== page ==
Of course, there was a difference in status between peasants and lords. Peasants, being free, were still subjects of the owner of their village. For instance, penalties for killing a peasant were lower than for killing a lord. Moreover, in cases of a serf’s violent death, the lord could collect up to 2/3 of the compensation due to the victim’s family.

Back in the first centuries, serfdom was not a significant burden. Until the 14th century, it was just a few days of work per year. There were different forms of serfdom, such as coupling, serfdom on foot, and the dawn.

Gelors – A Different Kind of Serfdom in Hungary

In Hungary, serfdom was abolished on March 18, 1848, but the then Magyar Sejm, which was sitting in Bratislava, decided on only a partial solution to protect the interests of the nobility. Only peasants who had farmed their land for generations were granted enfranchisement.

Click Play Button To Learn More: How Europe Transitioned from Slavery to Serfdom – Middle Ages

The Act did not cover serfs sitting on the so-called kopanice, who leased land on the basis of a voluntary agreement with the master. In return, they were obliged to work. Thus, they were left without land and had no way to feed their families, or they had so little land that its crops were too modest to survive. In both cases, the peasants had to resubmit themselves to feudal dependence.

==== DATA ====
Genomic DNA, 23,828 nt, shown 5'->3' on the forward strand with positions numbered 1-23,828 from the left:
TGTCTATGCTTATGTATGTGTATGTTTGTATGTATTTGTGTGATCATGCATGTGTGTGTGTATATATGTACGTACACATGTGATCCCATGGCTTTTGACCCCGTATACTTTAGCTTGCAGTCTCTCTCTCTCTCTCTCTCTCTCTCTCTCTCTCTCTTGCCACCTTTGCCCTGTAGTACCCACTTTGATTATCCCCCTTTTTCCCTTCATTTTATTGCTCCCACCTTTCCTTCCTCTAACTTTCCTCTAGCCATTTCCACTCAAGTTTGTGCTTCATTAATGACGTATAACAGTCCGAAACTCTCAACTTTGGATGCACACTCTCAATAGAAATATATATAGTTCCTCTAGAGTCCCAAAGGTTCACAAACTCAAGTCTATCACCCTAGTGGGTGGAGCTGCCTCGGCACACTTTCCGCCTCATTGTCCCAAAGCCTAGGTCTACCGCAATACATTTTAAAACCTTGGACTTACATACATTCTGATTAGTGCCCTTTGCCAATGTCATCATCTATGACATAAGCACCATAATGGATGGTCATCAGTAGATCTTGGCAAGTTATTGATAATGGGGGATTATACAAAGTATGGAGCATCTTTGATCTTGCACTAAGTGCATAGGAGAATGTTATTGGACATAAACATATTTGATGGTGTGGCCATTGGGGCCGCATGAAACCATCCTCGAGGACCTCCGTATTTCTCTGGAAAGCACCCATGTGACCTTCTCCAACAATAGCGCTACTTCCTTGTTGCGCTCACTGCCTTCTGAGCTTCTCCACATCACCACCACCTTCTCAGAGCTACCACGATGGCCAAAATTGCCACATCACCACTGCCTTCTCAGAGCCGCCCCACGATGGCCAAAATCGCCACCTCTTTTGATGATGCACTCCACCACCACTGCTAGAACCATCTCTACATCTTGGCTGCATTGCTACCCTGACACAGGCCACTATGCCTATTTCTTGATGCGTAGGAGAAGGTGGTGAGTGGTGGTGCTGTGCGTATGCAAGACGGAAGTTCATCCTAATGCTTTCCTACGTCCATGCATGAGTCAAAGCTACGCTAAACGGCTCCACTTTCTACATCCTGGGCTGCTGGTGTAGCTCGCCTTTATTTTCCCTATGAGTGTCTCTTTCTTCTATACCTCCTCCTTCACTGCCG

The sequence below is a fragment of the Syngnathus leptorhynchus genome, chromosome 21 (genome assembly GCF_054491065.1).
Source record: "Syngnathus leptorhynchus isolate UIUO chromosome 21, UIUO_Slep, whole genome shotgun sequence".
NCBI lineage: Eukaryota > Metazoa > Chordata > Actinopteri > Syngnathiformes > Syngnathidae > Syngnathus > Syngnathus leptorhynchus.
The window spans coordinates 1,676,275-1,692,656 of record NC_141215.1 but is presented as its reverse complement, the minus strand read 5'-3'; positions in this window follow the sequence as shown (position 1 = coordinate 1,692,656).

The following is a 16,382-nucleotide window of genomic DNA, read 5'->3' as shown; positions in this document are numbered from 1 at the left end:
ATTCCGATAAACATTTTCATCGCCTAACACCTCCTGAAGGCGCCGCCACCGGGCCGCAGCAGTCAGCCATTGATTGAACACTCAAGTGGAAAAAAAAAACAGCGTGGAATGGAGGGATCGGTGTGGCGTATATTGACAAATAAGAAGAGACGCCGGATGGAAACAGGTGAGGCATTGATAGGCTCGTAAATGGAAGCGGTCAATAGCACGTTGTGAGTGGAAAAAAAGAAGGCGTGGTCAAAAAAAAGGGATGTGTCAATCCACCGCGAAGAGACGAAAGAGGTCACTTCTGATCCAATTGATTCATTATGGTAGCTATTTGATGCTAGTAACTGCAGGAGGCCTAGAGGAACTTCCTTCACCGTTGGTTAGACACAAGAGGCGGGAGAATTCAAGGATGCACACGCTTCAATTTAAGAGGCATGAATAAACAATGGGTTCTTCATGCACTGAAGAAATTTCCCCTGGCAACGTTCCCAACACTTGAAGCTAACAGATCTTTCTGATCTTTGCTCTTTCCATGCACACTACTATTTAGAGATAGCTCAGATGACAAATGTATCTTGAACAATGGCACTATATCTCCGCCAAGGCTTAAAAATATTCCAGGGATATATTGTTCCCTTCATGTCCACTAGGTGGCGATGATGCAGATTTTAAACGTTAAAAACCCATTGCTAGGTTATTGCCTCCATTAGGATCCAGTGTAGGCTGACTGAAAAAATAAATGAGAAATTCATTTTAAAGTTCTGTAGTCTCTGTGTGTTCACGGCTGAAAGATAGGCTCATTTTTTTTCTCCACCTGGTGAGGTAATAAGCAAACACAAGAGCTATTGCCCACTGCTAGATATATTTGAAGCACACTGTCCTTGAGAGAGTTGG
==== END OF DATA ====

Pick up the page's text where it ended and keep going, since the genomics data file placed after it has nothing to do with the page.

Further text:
This is how the „jello” or „gelor” system was born, which was, in theory, a voluntary agreement between the lord and the peasant. The master gave the peasant land on which he could build a house and cultivate. In return, the magnate expected the peasant to work for him on the farm. In the area of Polish Spisz, the working hours ranged from 25 to even 50 days for each morgen. In practice, for example, in the village of Niedzica (today’s Nowy Targ county), gelors had to work for a nobleman even 150 days a year.

Gelors worked from dawn to dusk with only a break for lunch. Work for an adult could be done by his children, but then such a day’s wages counted only as 1/3 of the normal wage. One working day of the father was equal to 3 working days for the children, who were sent, for example, to graze cows.

Historians debate whether the master-gelor arrangement was fair. On one hand, the peasants had living conditions, but on the other, the magnates strongly interfered in their lives. Even the smallest offenses were punished, and the nobility decided when they could marry and with whom. Adult children of gelors were rarely allowed to leave the village and, for example, setle in the city.

Peasants living under these conditions were present throughout the Kingdom of Hungary (a part of the Austro-Hungarian Empire). When the Hungarian Sejm abolished serfdom in 1848, 624,000 people received land enfranchisement, but about 1.2 million people still had to remain in a feudal relationship. Theoretically, they were free and could go anywhere, but in practice, leaving would mean starvation for them. So they became gelors.